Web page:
7 common pet poisons to watch out for

Poison is not necessarily labelled ‘danger’ or marked with an ‘x’. In fact, many of the poisons that are most dangerous to pets are common household items like human medication and plants. If your pet starts drooling, frothing, convulsing, vomiting, crying, has difficulty breathing, won’t eat, stumbles or has pale gums, get him or her to the vet immediately. Try to identify the item  he or she might have eaten so that your vet can know what to treat for.

Here are 7 common pet poisons around your home:

  1. Human medication: ibuprofen, paracetamol, anti-depressants, blood pressure medication, vitamin D and many other human medicines are toxic to pets. It is always advisable to keep medication locked away – from pets and children.
  2. Rat, mole and ant killers: never, ever sprinkle ant, mole or rat killer powders or pellets near your pets, or near where they eat, sleep or play. And be aware that if your dog is a terrier that likes to hunt and your neighbour puts poison down for his rats, there is a chance your dog may catch the dying rat and ingest the poison (see the dog owner’s story below). There are myriad other ways to rid your home and yard of pests; just do it safely for your pet’s sake.
  3. Plants: some plants must be eaten or chewed to make your pet ill but others like the Euphorbia tirucalli ‘Sticks on Fire’ also has a sap that can severely burn the skin. Lilies, oleander, cyclamen, azaleas and rhododendron are all poisonous to pets. Ask your nursery for a list of plants to avoid in areas where your pet likes to play.
  4. People food: top of the list are chocolate the sweetener xylitol https://www.ebervet.com/xylitol-is-deadly-to-dogs/but also dangerous are alcohol, grapes and raisins, onions and garlic and macadamia nuts. Stick to pet-friendly chews and treats available from EberVet Vetshops or your nearest vet clinic.
  5. Tick and flea medication: it is always best go get advice from your vet or ask your EberVet Vetshop for a recommendation when purchasing parasite control for your pets. Some that work well on dogs can be deadly to cats; some cannot be applied to pregnant or lactating bitches and puppies and kittens need special vigilance.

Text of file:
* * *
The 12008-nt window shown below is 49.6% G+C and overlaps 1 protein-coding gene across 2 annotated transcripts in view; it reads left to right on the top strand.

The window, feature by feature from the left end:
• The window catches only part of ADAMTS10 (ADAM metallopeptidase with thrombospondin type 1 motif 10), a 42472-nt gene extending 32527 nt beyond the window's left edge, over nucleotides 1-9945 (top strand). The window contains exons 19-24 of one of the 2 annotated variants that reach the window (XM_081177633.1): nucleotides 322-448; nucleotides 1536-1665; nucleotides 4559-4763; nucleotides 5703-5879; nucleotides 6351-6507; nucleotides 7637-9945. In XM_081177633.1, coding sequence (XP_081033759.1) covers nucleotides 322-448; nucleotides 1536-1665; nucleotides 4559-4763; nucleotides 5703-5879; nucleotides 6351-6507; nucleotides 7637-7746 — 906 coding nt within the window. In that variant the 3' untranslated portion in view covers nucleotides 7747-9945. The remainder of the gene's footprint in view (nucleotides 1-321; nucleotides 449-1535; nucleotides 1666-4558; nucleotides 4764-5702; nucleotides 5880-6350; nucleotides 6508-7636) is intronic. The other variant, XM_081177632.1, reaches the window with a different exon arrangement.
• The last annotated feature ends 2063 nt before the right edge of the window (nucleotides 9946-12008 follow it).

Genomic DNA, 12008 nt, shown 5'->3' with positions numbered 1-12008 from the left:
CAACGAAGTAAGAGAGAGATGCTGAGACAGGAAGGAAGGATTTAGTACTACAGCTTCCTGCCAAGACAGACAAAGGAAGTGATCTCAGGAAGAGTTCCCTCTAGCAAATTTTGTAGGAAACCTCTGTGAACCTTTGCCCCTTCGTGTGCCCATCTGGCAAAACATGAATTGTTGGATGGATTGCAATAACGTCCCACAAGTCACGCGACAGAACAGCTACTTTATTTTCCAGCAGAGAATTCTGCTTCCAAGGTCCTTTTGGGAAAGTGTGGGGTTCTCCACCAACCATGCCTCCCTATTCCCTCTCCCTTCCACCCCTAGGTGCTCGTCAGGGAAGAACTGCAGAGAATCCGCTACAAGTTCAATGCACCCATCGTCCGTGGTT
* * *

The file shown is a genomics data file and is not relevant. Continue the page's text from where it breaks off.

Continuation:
6. Household cleaners: bleach, swimming pool chemicals and anti-freeze are all absolute no-nos around pets. Keep your cleaners out of harm’s way.
  7. Garden products: fertilisers and weed killers, snail bait and bug spray are all potentially dangerous to pets. Be particularly vigilant if you have a fish pond: do not spray insecticide near the pond, or when the wind is blowing.

If you think your dog has been poisoned, try to stay calm. It is important to act quickly, but rationally. First, gather up any of the potential poison that remains — this may be helpful to your veterinarian and any outside experts who assist with the case. If your dog has vomited, collect the sample in case your veterinarian needs to see it.

Never, ever try to self-medicate your pet or try to induce vomiting without talking to your vet first. If your pet has eaten rat poison, the symptoms may only show up two weeks later. If you see him eating it, get him to the vet immediately even if he looks absolutely fine. If we wait for symptoms to show, it’ll be too late to save him.

Keep this number pinned to your fridge, and recorded in your phone:

Poison Hotline 0861 555 777

Frankie, a tiny Dachsie, and Chester, a rescue of indeterminate breed, were recently treated for unknown poison ingestion. The dogs survived but mom Anuschke who works at Country Animal Clinic says that because the dogs are both keen hunters, even though her own yard contained no poison she believes they may have eaten a rat which had been poisoned elsewhere. ” My mom was away from home for about 30 mins max, and when she got home Chester was starting to twitch and  Frankie was full on seizuring . She rushed to Hillbrook veterinary hospital as they were on call and the dogs were put under sedation due to severe seizures. Thankfully, both have recovered well